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How to use a Slab/Casting Spoon

How to use a Slab/Casting Spoon Vertical Method The simplest way to fish a slab (and arguable the most effective) is to fish it vertically. Just let your bait fall straight down under the boat all the way to the bottom. Then simply lift your rod tip (thereby raising the slab off the bottom about 3 feet) and then just lower your rod tip letting the slab free fall back to the bottom again. Do this motion over & over again (just raising your rod tip and then dropping your rod – letting the slab hit the bottom each time, never reeling in until you have a strike). As the slab falls back to the bottom you’ll want your bait to fall as fast as possible to the bottom – BUT – you want to keep in constant contact with the bait. You don’t want there to be any slack line as it falls because most strikes will occur as the slab falls back to the bottom.

Cast & Retrieve Method This technique is also very effective but it takes a little practice to master it. You simply cast your slab out to where you think the fish are, letting the bait fall all the way to the bottom and for the retrieve –bounce (or hop) the slab back off the bottom back to you. (For those that bass fish – you’d fish it as if you were hopping a jig and pig and/or worm.) To bounce the slab back to you just raise your rod to about 11 o’clock (that raises the slab off the bottom and advances it towards you) – Hold the rod in that 11 o’clock position until the slab hits the bottom again (with practice you will feel the slab hitting the bottom again). Then just take up your line as you drop your rod tip parallel to the water and then raise you rod tip back to 11 o’clock again – hold that position until it hits the bottom again and repeat. It’s still crucial to keep in constant contact with the bait (no slack line) as it falls back to the bottom (that when they hit it most of the time – on the fall).

Smoking Method There are a couple different methods to smoking a slab and both are quite effective (especially if the fish are super aggressively feeding and/or suspended) - The first method has you drop the bait vertically under the boat. Let it hit the bottom. Now, crank as fast as you can up to just beyond where the fish are – then stop and release the reel letting your bait free fall back to the bottom – then repeat. You’ll have to be super vigilant and watch for your line to ‘jump’ or ‘twitch’. This is a telltale sign that a fish has grabbed your bait. Quickly engage your reel and set the hook. - The second method has you throwing your slab out to the school and letting it fall to the bottom. You’ll crank your reel four or five times and stop and release your reel letting the slab free fall back to the bottom – then repeat. Again, watch for your line to twitch and/or jump. When it does, engage your reel and set the hook.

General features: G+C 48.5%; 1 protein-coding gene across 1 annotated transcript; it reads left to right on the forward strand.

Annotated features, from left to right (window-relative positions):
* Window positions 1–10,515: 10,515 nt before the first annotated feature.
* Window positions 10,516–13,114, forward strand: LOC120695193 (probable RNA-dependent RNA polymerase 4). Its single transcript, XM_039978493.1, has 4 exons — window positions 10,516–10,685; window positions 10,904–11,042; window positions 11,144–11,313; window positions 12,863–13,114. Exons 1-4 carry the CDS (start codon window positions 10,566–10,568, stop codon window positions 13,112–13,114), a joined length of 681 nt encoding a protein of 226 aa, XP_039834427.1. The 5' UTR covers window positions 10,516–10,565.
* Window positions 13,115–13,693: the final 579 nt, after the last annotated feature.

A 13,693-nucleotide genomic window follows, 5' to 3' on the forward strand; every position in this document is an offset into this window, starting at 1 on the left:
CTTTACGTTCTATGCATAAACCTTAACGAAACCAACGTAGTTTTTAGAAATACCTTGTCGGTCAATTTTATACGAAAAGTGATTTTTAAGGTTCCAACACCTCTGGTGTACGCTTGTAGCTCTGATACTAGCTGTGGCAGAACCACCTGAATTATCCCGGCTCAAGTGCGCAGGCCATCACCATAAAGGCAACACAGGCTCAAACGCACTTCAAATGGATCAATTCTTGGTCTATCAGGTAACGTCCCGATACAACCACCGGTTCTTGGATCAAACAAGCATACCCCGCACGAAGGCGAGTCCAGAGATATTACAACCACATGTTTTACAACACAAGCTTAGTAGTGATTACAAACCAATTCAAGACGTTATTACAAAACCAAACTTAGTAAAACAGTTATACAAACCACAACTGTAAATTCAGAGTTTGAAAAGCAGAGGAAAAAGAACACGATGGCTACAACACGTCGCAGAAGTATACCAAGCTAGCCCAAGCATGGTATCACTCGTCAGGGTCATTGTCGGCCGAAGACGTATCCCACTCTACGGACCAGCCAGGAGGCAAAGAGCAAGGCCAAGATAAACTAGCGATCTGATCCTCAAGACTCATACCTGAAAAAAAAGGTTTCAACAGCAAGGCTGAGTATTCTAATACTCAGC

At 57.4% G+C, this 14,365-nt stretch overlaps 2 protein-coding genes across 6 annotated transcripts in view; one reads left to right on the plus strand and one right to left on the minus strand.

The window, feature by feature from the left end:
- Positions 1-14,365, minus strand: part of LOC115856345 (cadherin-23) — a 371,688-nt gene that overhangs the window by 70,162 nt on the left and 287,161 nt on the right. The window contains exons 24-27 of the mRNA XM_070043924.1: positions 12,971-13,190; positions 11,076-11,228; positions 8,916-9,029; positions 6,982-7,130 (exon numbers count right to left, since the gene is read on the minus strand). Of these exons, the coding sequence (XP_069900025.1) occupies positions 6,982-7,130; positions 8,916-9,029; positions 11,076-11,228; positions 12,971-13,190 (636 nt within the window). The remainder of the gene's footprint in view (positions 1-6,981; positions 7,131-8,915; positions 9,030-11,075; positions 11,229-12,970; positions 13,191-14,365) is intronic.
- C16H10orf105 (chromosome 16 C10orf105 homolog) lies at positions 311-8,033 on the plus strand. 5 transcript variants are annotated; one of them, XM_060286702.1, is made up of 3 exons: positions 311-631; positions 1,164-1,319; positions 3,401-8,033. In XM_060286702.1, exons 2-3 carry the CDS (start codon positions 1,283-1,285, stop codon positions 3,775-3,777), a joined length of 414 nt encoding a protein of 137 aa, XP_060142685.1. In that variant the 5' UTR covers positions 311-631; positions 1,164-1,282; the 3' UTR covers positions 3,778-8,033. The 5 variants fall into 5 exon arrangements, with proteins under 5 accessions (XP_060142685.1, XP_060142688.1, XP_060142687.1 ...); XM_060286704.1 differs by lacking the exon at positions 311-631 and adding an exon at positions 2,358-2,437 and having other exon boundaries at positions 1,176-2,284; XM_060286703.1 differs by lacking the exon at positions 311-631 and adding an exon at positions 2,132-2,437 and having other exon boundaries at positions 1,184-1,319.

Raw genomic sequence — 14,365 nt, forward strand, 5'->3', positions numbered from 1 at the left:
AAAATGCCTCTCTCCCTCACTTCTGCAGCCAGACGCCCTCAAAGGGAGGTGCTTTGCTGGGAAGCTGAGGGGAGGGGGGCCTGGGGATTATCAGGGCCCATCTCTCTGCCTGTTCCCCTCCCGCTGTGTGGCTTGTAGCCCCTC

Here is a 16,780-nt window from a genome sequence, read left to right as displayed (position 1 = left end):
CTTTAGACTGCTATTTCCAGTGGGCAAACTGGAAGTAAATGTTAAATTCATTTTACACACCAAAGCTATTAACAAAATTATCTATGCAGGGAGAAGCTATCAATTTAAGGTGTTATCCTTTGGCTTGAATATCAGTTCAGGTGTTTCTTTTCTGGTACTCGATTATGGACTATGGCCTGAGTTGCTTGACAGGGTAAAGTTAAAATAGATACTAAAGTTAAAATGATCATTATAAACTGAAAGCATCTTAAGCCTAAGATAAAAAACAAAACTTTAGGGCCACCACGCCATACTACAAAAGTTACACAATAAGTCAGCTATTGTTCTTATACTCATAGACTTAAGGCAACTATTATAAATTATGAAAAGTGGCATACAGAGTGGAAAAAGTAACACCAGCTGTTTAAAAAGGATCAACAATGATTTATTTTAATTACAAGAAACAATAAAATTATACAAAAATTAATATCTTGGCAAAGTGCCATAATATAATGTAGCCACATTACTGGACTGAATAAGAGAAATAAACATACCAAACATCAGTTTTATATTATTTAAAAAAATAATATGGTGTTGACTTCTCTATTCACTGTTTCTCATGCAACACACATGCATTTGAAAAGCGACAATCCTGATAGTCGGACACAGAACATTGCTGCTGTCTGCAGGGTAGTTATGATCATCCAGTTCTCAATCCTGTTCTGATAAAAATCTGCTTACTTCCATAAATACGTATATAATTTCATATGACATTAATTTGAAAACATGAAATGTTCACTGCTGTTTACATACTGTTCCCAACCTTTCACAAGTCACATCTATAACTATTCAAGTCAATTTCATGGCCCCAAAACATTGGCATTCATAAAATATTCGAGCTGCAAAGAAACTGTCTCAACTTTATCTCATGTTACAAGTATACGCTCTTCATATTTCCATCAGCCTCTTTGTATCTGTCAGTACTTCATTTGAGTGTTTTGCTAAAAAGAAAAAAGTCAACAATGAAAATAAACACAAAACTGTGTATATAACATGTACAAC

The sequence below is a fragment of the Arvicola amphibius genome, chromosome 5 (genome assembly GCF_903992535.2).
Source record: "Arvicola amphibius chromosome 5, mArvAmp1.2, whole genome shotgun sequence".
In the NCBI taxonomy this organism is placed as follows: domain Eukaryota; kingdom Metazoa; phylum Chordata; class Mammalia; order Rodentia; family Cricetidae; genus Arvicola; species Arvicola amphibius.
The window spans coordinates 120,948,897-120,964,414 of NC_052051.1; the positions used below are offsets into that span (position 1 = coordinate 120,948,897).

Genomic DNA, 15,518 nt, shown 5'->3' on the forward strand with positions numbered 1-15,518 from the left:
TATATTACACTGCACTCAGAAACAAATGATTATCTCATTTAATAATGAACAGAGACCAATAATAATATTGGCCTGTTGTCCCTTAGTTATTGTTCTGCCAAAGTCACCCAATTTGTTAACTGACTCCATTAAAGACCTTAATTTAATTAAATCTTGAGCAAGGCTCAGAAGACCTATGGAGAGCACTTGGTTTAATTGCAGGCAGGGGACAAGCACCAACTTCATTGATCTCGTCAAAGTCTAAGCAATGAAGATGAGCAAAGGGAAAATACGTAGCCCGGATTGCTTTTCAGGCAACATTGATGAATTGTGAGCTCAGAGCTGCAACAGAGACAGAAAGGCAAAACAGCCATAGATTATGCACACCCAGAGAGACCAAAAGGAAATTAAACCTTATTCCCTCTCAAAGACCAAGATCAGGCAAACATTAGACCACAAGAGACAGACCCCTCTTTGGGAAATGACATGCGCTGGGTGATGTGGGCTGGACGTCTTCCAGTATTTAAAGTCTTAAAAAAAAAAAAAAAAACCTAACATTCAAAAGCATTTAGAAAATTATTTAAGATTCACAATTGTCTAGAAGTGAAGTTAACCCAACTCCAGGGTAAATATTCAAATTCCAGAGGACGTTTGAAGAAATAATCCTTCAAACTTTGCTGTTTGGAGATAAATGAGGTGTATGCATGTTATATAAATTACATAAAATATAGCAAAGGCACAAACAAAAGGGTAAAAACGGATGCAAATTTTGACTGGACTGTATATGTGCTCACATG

Drifting Slabs Method The drifting technique is especially beneficial for targeting hybrids/stripers. Position your boat broadside to the wind and throw out your slab on the upwind side of your boat. To help keep your boat broadside to the wind, either just occasionally bump your trolling motor or use a small drift sock. Let your bait sink to the bottom and as your boat is drifting, let out a little more line. To start the technique lift your rod up to your head or a little past – hold it for a second and lower your rod (allowing your bait to drop back to the bottom – but stay in contact with the bait as it falls). You will not reel in until you get a hit with this technique. This method is beneficial for a several reasons. The first being that hybrids/stripers are a little boat shy, so your slab is being fished away from the boat. The second reason this method is so good – it allows you to cover lots of water. This is especially effective when there are several small packs of hybrids/stripers roaming a flat or large hump and or long points. And a third reason for this method - you (or those that your fishing with) do not have to cast (or even know how to cast) just drop your slab on the wind side of the boat and let out line.

Surfacing fish Methods When you have the fish surfacing – do not hesitate to throw a slab at them. There are numerous techniques that will produce fish in this situation. Here is what works best for me. Throw out your slab to or just beyond the surfacing fish and once it hits the water, immediately start reeling in. You can do this one of two ways. The first being the simplest is a steady retrieve (sometimes, they want it REALLY fast - sometimes a little slower cadence will produce better). The second way involves a crank, crank, pause presentation or just quick rod pumps and then let it quickly drop – working from the surface to about 6 feet down – staying in their strike zone – they still like to hit it on the abbreviated fall). Try both until you find what is working that day. The second method involves throwing out your slab and immediately upon it hitting the water, start pumping (lifting your rod tip up and following it down) your bait back to the boat. I’ve actually been known to work my slab fast enough for it come flying out the water.